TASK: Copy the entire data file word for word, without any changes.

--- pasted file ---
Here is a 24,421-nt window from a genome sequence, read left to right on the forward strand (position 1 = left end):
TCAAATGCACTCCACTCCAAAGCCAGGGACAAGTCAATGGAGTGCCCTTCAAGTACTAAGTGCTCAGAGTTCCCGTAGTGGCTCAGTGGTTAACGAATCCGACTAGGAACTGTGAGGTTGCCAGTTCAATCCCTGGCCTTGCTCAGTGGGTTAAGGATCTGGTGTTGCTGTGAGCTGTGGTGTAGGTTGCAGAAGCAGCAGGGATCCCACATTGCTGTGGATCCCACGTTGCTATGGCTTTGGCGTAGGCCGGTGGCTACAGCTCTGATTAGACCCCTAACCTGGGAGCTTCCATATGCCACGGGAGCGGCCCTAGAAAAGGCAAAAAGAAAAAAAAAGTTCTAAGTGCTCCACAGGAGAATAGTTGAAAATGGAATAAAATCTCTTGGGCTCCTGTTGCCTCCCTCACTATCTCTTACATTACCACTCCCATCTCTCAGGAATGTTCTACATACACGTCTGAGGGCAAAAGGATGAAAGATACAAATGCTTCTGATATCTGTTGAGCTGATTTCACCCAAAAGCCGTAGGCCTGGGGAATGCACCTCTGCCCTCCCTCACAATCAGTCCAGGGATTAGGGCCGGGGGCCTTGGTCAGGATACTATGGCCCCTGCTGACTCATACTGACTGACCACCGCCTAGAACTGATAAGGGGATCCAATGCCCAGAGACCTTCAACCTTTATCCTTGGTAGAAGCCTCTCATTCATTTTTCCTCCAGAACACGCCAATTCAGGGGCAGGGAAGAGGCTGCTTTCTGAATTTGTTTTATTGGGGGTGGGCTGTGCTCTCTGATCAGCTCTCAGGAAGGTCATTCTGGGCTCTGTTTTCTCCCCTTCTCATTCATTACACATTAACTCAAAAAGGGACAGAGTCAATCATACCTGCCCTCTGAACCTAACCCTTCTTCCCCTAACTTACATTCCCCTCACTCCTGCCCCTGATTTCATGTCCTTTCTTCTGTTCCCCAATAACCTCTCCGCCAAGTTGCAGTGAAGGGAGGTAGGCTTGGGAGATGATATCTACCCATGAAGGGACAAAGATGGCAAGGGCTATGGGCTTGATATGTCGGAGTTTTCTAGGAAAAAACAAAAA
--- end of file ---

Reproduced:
Here is a 24,421-nt window from a genome sequence, read left to right on the forward strand (position 1 = left end):
TCAAATGCACTCCACTCCAAAGCCAGGGACAAGTCAATGGAGTGCCCTTCAAGTACTAAGTGCTCAGAGTTCCCGTAGTGGCTCAGTGGTTAACGAATCCGACTAGGAACTGTGAGGTTGCCAGTTCAATCCCTGGCCTTGCTCAGTGGGTTAAGGATCTGGTGTTGCTGTGAGCTGTGGTGTAGGTTGCAGAAGCAGCAGGGATCCCACATTGCTGTGGATCCCACGTTGCTATGGCTTTGGCGTAGGCCGGTGGCTACAGCTCTGATTAGACCCCTAACCTGGGAGCTTCCATATGCCACGGGAGCGGCCCTAGAAAAGGCAAAAAGAAAAAAAAAGTTCTAAGTGCTCCACAGGAGAATAGTTGAAAATGGAATAAAATCTCTTGGGCTCCTGTTGCCTCCCTCACTATCTCTTACATTACCACTCCCATCTCTCAGGAATGTTCTACATACACGTCTGAGGGCAAAAGGATGAAAGATACAAATGCTTCTGATATCTGTTGAGCTGATTTCACCCAAAAGCCGTAGGCCTGGGGAATGCACCTCTGCCCTCCCTCACAATCAGTCCAGGGATTAGGGCCGGGGGCCTTGGTCAGGATACTATGGCCCCTGCTGACTCATACTGACTGACCACCGCCTAGAACTGATAAGGGGATCCAATGCCCAGAGACCTTCAACCTTTATCCTTGGTAGAAGCCTCTCATTCATTTTTCCTCCAGAACACGCCAATTCAGGGGCAGGGAAGAGGCTGCTTTCTGAATTTGTTTTATTGGGGGTGGGCTGTGCTCTCTGATCAGCTCTCAGGAAGGTCATTCTGGGCTCTGTTTTCTCCCCTTCTCATTCATTACACATTAACTCAAAAAGGGACAGAGTCAATCATACCTGCCCTCTGAACCTAACCCTTCTTCCCCTAACTTACATTCCCCTCACTCCTGCCCCTGATTTCATGTCCTTTCTTCTGTTCCCCAATAACCTCTCCGCCAAGTTGCAGTGAAGGGAGGTAGGCTTGGGAGATGATATCTACCCATGAAGGGACAAAGATGGCAAGGGCTATGGGCTTGATATGTCGGAGTTTTCTAGGAAAAAACAAAAA